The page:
A diesel-driven generator powers a restaurant in Johannesburg. For the third day in a row, large parts of the city have no electricity.
The restaurant owner, Heidi Welman, spends hundreds of dollars a month on her generator to keep her business open. “It’s a real big pain in the butt,” she said.
Like millions of South Africans, Welman is angry at the Eskom power company's inability to keep the lights on.
“Then the biggest thing for me is: How can the CEO earn 22.8 million bucks [rands] a year but they don’t have money to fix their own [expletive bleeped out]?” she said.
Crosby Menzies started SunFire Solutions, a solar energy company, in his backyard in a Johannesburg suburb 10 years ago. At a time, he said, when a power generation crisis in South Africa was “unimaginable.”
The country had what was then regarded as one of the best-run electricity systems in the developing world.
Menzies said until recently harvesting power from the sun was regarded as the “domain of lunatic greenies.”
“We were very much viewed as strange people. We in fact had business analysts say that it was virtually impossible to run a company doing solar cooking in particular,” he recalled.
But now, said Menzies, regular blackouts mean more South Africans are embracing his sun-charged products. Like his portable parabolic cooker.
Menzies’ colleague, Zander van Manen, described it as a “magnifying glass in reverse.”
“It has the bent lens, which is now actually a parabolic dish, which just concentrates the sunlight, concentrates it into a spot normally around 700 millimeters,” Van Manen explained.
The cooker looks like a big, shiny TV satellite dish.
“We keep them stored upside down,” Van Manen said, “because it concentrates sunlight it can be quite dangerous if left be; it’ll set things around it on fire.”
Van Manen turns the dish towards the sun. It is lined with aluminum tape which reflects light on a spot directly under a pot, which is secured to the dish by a metal stand. Soon, a stew is bubbling.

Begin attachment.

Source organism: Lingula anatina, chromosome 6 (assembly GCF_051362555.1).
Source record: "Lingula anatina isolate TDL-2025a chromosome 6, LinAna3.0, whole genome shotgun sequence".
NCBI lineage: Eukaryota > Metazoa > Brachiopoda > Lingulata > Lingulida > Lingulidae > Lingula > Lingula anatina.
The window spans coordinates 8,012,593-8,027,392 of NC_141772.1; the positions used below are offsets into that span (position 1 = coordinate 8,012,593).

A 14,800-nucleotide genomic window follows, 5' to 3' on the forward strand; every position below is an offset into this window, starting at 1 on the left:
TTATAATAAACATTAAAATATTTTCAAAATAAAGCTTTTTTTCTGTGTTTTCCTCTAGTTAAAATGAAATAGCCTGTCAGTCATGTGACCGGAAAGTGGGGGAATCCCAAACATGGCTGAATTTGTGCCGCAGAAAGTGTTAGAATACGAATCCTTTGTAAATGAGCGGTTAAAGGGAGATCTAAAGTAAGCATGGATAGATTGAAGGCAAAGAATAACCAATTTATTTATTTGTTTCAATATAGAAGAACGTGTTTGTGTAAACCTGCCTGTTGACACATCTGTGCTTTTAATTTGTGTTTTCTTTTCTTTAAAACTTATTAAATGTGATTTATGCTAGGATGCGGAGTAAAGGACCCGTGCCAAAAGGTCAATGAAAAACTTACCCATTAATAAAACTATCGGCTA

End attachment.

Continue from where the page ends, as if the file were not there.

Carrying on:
The sunlight is so hot that when Van Manen holds a piece of cardboard in its beam, it flames within seconds.
Menzies said 20 minutes of sunshine is more than enough for the solar dish to cook the average meal.
“That’s a clean cooking kit and we estimate that that could reduce your cooking energy needs by 80 percent straight off the bat,” he said.
Mini solar system
Menzies is also supplying what he calls a “mini solar home system.” It’s a miniature array of photovoltaic solar panels that charge a small battery when left in the sun for a while.
“So we’ve now probably got about six or seven brilliant lights that can really light up a house and people can do their homework with and we’ve got the same solar lantern - phone charger combination; some with radios, actually," he said. "It can charge tablets, it can charge smart phones; it can still charge three or four normal phones possibly in a day.”
Menzies said harnessing the sun’s power makes sense in a “sun-blessed” country.
He said many citizens also want to end their dependence on Eskom because of the rapidly rising costs. “We’re probably paying 350 percent more. We’ve gone from the cheapest energy in the world in 2008 to now having one of the most expensive,” he noted.
Menzies predicts that as South Africa’s electricity catastrophe peaks in years to come, many residents will invest in solar energy, the cost of which will become steadily cheaper.